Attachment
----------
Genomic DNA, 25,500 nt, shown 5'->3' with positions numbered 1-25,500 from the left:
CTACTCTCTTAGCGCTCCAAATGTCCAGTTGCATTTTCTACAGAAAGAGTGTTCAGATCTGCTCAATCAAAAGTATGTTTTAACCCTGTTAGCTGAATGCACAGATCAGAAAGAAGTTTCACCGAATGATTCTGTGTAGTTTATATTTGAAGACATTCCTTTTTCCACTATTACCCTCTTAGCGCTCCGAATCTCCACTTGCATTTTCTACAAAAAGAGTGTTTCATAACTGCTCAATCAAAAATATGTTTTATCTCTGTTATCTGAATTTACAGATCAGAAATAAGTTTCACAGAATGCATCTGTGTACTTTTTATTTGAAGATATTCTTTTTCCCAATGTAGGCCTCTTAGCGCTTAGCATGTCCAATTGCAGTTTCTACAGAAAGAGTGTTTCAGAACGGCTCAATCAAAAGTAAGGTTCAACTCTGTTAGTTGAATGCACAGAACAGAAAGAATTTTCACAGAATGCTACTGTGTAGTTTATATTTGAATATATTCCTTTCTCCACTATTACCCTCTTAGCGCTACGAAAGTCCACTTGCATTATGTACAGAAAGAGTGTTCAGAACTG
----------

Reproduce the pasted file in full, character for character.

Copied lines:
Genomic DNA, 25,500 nt, shown 5'->3' with positions numbered 1-25,500 from the left:
CTACTCTCTTAGCGCTCCAAATGTCCAGTTGCATTTTCTACAGAAAGAGTGTTCAGATCTGCTCAATCAAAAGTATGTTTTAACCCTGTTAGCTGAATGCACAGATCAGAAAGAAGTTTCACCGAATGATTCTGTGTAGTTTATATTTGAAGACATTCCTTTTTCCACTATTACCCTCTTAGCGCTCCGAATCTCCACTTGCATTTTCTACAAAAAGAGTGTTTCATAACTGCTCAATCAAAAATATGTTTTATCTCTGTTATCTGAATTTACAGATCAGAAATAAGTTTCACAGAATGCATCTGTGTACTTTTTATTTGAAGATATTCTTTTTCCCAATGTAGGCCTCTTAGCGCTTAGCATGTCCAATTGCAGTTTCTACAGAAAGAGTGTTTCAGAACGGCTCAATCAAAAGTAAGGTTCAACTCTGTTAGTTGAATGCACAGAACAGAAAGAATTTTCACAGAATGCTACTGTGTAGTTTATATTTGAATATATTCCTTTCTCCACTATTACCCTCTTAGCGCTACGAAAGTCCACTTGCATTATGTACAGAAAGAGTGTTCAGAACTG